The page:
The arbitrator likely felt the removed language was redundant. In many ways repeating the same restriction from a different angle. Yet decreasing the companies flexibility. Why say it three different ways? Of course we all no why. However to the arbitrator he likely felt the mix of bill c33 and his requirements under jurisprudence were balanced.

So no this outcome doesn't surprise me. It is almost entirely TA1.
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Fanblade
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Re: AC arbitrated agreement

#31 Post by Fanblade » Fri Aug 10, 2012 12:16 pm

hithere wrote:Fanblade,
Before the arbitrator's decision, you were fairly confident that the Company's final offer would not differ significantly from TA1 (due to receeding horizons?)
While the size of aircraft(76 and below) that can be subcontracted didn't change, the number of these airframes and ratio certainly did from TA1 to the FOS. Were you surprised?
Your right I also made similar comments. As for receding horizons I was referencing the companies Feb 2012 last, best, most fantastic, final offer. That offer had 90 seats in it as the scope line in the sand. The corporation could not recede from that position. And they didn't. In fact they moved a long way toward TA1 in FOS.

The FOS outcome IMO is obvious. A game of horse shoes. The closest to the pin would win. I agree with Brickhead. The closest did win. The further any one group moved from TA1 it permitted the other to move in the opposite direction and still have a shot. ACPA didn't make a real effort to hit the pin IMO which left the corporation latitude to win with a 97% of TA1 submission.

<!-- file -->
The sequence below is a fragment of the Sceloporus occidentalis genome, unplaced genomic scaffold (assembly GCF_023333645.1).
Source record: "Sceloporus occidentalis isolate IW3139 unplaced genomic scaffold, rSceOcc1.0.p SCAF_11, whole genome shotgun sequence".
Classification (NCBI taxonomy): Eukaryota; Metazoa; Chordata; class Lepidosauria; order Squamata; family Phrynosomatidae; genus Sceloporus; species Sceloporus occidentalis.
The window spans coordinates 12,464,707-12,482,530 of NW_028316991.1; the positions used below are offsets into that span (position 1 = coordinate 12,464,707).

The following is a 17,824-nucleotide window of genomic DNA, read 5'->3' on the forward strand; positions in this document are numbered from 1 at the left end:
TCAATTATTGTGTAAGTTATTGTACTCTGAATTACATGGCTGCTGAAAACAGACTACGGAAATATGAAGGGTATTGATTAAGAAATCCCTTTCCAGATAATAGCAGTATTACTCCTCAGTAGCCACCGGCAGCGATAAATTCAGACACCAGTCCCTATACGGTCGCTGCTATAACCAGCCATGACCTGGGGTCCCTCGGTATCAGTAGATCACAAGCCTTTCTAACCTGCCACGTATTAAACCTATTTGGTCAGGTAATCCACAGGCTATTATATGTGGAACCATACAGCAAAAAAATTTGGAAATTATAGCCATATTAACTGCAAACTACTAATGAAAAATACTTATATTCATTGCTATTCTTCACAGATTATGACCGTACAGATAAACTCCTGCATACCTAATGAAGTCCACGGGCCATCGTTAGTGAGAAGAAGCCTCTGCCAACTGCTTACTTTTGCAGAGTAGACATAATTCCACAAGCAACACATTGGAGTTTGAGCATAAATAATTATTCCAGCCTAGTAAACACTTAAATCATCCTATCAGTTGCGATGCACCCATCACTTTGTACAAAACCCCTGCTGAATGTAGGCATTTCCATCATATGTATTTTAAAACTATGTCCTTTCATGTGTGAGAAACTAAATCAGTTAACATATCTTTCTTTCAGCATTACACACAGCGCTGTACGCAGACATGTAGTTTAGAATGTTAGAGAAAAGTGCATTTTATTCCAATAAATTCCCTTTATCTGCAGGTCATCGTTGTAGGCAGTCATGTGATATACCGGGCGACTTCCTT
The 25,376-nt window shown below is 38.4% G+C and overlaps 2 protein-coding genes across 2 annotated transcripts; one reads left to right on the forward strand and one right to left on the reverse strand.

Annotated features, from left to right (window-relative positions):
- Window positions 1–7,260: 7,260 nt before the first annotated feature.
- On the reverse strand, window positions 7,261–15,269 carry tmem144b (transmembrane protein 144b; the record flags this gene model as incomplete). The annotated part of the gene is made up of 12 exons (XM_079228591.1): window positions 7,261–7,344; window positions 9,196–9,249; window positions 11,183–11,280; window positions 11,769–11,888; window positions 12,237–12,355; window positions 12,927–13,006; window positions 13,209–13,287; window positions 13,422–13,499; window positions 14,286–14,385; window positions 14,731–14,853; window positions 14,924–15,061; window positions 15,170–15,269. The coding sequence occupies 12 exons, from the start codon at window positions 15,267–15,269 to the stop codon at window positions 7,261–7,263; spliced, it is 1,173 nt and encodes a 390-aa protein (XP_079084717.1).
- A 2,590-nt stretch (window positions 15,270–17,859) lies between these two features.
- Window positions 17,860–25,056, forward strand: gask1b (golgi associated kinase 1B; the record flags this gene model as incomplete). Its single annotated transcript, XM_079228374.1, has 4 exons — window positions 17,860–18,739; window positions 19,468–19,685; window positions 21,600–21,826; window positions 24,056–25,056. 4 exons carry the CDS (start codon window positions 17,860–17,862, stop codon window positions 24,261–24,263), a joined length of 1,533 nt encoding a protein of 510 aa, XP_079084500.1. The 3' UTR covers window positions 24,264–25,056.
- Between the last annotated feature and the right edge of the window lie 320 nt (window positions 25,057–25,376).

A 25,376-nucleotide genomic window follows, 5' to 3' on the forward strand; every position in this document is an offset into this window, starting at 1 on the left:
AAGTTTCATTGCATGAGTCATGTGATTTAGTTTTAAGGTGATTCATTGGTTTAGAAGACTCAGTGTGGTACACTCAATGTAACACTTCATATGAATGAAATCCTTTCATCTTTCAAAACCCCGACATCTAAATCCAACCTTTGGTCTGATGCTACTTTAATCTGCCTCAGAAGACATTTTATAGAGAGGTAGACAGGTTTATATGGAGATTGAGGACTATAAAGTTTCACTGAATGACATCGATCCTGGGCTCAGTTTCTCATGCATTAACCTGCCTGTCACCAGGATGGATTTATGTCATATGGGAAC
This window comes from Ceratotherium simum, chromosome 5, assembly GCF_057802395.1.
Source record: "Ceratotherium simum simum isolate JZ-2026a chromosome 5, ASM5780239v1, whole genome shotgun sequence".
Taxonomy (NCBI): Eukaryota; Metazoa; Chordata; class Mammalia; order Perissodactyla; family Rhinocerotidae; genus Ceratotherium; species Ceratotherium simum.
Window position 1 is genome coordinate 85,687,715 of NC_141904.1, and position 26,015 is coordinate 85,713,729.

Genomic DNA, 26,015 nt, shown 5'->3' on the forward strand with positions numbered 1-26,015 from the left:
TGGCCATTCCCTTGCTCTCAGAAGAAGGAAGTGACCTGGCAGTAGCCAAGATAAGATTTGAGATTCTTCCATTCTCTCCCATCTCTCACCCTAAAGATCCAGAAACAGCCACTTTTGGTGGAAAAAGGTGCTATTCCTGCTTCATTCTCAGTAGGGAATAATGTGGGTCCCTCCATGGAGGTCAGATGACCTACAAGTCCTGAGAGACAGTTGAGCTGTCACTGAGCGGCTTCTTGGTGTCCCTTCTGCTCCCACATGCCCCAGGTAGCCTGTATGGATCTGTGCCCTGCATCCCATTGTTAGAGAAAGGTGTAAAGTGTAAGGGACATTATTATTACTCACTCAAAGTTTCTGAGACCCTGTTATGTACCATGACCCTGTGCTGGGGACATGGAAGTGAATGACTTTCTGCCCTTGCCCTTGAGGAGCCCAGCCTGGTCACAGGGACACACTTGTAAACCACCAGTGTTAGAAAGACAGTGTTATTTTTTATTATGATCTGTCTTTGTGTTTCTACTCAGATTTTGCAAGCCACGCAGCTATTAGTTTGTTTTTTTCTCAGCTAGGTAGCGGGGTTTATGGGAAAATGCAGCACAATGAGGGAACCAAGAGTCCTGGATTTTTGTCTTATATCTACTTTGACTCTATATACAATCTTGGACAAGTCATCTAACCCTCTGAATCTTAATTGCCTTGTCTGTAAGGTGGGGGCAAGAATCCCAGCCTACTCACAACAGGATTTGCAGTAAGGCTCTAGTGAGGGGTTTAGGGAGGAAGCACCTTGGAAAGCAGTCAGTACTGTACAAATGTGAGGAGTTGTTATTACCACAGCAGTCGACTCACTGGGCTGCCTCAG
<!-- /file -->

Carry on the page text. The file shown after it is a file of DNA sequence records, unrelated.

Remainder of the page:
I would have preferred ACPA put TA1 on the table as was with one exception. Redistribute the pay scales with the over all cost at neutral. unfortunately now we don't have the ability to correct some of the more egregious pay issues that were born in TA1 and were in large part why it failed.
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bearinmind
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Re: AC arbitrated agreement

#32 Post by bearinmind » Sun Aug 12, 2012 7:36 am

not realy my forum, pardon the intrusion,

Im confused by all the negativity here, there are 700 jobs that just got moved from Teir 1 to teir 2 and 3 in some form or another. Do you realy think that none of them will land at jazz? With Jazz (1500 pilots) Sky regional (50 pilots) and ggn (dont realy know), and US carriers that can only do us trans border, who will get the 700 new jet jobs? I was wrong once before, but i dont think sky or ggn could ramp up to those levels and have massive changes to their operation in the time line that ac will want. only time will tell but i think jazz will make at least some of those jobs, at least a couple hundred pilot positions.
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rudder
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Re: AC arbitrated agreement

#33 Post by rudder » Sun Aug 12, 2012 8:50 am

bearinmind wrote:not realy my forum, pardon the intrusion,